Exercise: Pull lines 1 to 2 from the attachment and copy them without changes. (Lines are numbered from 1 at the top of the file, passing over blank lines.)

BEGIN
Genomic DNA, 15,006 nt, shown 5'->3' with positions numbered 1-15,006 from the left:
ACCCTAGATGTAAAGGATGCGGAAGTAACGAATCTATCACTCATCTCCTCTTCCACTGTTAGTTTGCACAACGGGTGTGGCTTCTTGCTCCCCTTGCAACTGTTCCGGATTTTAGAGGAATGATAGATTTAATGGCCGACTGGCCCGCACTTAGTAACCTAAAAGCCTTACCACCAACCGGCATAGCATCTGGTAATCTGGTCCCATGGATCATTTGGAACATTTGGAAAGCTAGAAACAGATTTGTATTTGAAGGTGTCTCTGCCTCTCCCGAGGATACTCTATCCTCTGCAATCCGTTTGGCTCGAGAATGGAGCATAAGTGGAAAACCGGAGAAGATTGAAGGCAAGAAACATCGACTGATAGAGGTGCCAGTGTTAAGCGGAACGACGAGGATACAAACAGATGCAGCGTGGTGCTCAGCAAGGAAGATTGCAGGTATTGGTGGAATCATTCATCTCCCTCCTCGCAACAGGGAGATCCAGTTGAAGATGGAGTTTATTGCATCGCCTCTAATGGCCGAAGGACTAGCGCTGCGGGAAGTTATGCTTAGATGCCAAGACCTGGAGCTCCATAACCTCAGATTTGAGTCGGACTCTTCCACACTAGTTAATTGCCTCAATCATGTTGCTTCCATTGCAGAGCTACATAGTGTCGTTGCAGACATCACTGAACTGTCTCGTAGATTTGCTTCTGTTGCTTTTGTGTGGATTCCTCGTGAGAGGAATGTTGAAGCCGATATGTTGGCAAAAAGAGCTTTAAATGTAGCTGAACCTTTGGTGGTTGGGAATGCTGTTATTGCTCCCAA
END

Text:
Genomic DNA, 15,006 nt, shown 5'->3' with positions numbered 1-15,006 from the left:
ACCCTAGATGTAAAGGATGCGGAAGTAACGAATCTATCACTCATCTCCTCTTCCACTGTTAGTTTGCACAACGGGTGTGGCTTCTTGCTCCCCTTGCAACTGTTCCGGATTTTAGAGGAATGATAGATTTAATGGCCGACTGGCCCGCACTTAGTAACCTAAAAGCCTTACCACCAACCGGCATAGCATCTGGTAATCTGGTCCCATGGATCATTTGGAACATTTGGAAAGCTAGAAACAGATTTGTATTTGAAGGTGTCTCTGCCTCTCCCGAGGATACTCTATCCTCTGCAATCCGTTTGGCTCGAGAATGGAGCATAAGTGGAAAACCGGAGAAGATTGAAGGCAAGAAACATCGACTGATAGAGGTGCCAGTGTTAAGCGGAACGACGAGGATACAAACAGATGCAGCGTGGTGCTCAGCAAGGAAGATTGCAGGTATTGGTGGAATCATTCATCTCCCTCCTCGCAACAGGGAGATCCAGTTGAAGATGGAGTTTATTGCATCGCCTCTAATGGCCGAAGGACTAGCGCTGCGGGAAGTTATGCTTAGATGCCAAGACCTGGAGCTCCATAACCTCAGATTTGAGTCGGACTCTTCCACACTAGTTAATTGCCTCAATCATGTTGCTTCCATTGCAGAGCTACATAGTGTCGTTGCAGACATCACTGAACTGTCTCGTAGATTTGCTTCTGTTGCTTTTGTGTGGATTCCTCGTGAGAGGAATGTTGAAGCCGATATGTTGGCAAAAAGAGCTTTAAATGTAGCTGAACCTTTGGTGGTTGGGAATGCTGTTATTGCTCCCAA